Tough financial choices
Buy or lease?
Few owner-operators lease a truck. All things being equal over enough years, buying leaves you with more in your pocket.
A new truck is a three-year depreciable asset; the most common depreciation schedule yields deductions overlapping four calendar years. So for a five-year loan, the trick is planning to cover cash flow in the fifth year, after the tax deduction has ended.
On the other side of the buy-lease debate, five-year TRAC (terminal rental adjustment clause) leases, which have a buyout at the end, have their proponents. Many carriers, for instance, structure leases to favor novice owner-operators with little to no truck-buying history or cash for a down payment.
“We’re not seeing a lot of folks who have that kind of money and can afford a big down payment,” says Steve Crear, Schneider Financial’s general manager.
Another advantage of leasing is that “you’re generally not as committed to the length of the contract,” says Mark Miller, tax manager for ATBS, the nation’s largest owner-operator financial services provider. That means it’s easier to get out of the lease or renegotiate into a newer truck to keep maintenance expenses low.
“We like to see the deal structured in order that before the five-year end they could trade,” says Crear. “That’s an ideal guideline — 42 months, 48 months to trade.” The goal is to keep truck maintenance down and tax management simple. That way, a new owner-operator can focus on building his or her business.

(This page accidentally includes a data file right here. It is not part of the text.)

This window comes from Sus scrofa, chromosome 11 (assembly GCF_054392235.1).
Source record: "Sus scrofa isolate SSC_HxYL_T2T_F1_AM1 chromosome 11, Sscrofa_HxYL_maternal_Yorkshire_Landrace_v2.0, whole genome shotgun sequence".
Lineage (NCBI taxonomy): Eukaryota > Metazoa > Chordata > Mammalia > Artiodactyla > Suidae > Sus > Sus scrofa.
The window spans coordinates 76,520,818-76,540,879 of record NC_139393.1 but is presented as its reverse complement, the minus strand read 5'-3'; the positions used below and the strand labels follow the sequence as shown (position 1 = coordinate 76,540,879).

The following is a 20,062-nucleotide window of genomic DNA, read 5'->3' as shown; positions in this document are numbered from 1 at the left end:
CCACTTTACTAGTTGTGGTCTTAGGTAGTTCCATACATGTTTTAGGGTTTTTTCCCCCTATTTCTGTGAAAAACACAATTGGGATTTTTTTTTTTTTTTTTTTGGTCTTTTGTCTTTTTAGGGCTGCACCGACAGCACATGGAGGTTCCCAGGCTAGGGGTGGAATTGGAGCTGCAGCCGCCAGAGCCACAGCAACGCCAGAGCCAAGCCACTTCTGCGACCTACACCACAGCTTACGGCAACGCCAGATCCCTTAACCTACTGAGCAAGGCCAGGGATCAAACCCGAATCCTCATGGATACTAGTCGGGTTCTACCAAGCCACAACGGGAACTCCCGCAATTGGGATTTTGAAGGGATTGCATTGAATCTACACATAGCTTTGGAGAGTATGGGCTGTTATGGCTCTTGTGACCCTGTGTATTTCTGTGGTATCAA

Unlike a purchase loan, where scheduled depreciation determines your tax deduction, under a lease your tax deduction is equal to your lease payment, typically $2,000 to $2,500 for a new truck at Schneider, Crear says. “You deduct everything just as it’s paid.”
Compared to buying, leasing generally costs you more, but saves more in taxes. In some programs, like Schneider’s, you can reduce your monthly lease payments to reflect your tax savings, a tax management tool Crear says is invaluable to new owner-operators.
On the other hand, claiming depreciation on a new truck gives you the flexibility to structure the rate to match your tax deductions. But Miller warns against spending money “just to take advantage of the tax deductions. If you need tax deductions, we’ll raise our fees,” he jokes. Rather, “Let your business dictate your tax decisions.”
With today’s tight credit and rising new truck prices, an in-frame overhaul to keep a rig running might be more popular than ever. Still, for a borrower with excellent credit and solid buying history, trading the old truck is often the best choice, as this example shows.
The example assumes an interest rate of 7.5 percent on the new truck loan, which is available today only to borrowers with better-than-average credit. As that percentage increases, the in-frame choice looks better.